Each day after school, my daughter and I sit down for a bit of “worry time” which is fast becoming “talk time”. It is an opportunity for her to share her worries and thoughts about things that she is struggling to shake off.
The idea of worry talk time was recommended by various books; “What to do when Mistakes Make you Quake” by Claire A.B. Freeland and Jacqueline B. Toner and “What to do when you worry Too much” by Dawn Huebner were two of the more recent books that have shaped this idea.
We are making good progress and she seems to be finding new ways to articulate and regulate her fears and manage her worries. We have upped our game in terms of play, arts engagement and exercise. We use a lot storyboarding.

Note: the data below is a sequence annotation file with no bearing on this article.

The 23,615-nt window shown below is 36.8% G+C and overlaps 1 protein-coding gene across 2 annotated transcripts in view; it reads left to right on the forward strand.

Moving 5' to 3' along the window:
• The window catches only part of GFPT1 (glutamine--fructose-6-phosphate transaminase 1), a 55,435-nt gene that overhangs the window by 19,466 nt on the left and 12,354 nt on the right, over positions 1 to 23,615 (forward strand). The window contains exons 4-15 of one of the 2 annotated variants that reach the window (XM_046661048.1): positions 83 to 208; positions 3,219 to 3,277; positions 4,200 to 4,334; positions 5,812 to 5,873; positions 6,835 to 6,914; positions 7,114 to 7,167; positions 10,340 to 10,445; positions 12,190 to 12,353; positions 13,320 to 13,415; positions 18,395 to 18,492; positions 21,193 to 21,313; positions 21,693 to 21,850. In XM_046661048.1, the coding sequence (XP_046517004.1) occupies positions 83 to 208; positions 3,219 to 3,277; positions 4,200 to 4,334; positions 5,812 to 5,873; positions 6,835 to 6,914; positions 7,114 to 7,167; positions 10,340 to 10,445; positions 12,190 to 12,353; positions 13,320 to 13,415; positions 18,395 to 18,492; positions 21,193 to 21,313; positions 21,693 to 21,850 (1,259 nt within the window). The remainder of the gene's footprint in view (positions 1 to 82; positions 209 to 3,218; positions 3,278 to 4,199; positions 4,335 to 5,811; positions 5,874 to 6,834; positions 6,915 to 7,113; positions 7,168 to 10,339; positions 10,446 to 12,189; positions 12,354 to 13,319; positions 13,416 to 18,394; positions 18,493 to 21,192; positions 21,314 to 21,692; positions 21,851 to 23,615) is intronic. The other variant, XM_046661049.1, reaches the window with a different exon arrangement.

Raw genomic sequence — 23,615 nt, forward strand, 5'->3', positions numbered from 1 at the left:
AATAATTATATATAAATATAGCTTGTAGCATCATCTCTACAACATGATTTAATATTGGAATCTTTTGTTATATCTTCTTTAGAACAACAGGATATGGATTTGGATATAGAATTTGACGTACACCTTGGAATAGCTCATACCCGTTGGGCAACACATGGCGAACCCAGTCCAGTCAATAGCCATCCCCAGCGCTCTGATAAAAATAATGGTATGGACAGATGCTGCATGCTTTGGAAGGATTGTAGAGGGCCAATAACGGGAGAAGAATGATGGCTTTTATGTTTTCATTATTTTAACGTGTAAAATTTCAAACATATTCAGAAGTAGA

Studies have pointed to the decline in the wellbeing of young people in Britain. An estimated 850,000 children and young people in Britain have mental health problems and related physical health problems.
Over ten years ago, arts on prescription or social prescribing as its often referred to evolved. It was set up whereby health practitioners referred people to a service or a source of support. The idea is to help people in their recovery through creativity as well as increasing social engagement.
Its true that we do need to develop and enhance our conversation about how we invest in the arts for communities and merge our practice to inbed this approach across all ages.
Social prescribing is a great idea and one I really value. The idea of working with health practices to prescribe arts and cultural engagement and enrichment, or libraries on prescription as well as leisure prescriptions. We need more!
For children it should be no different.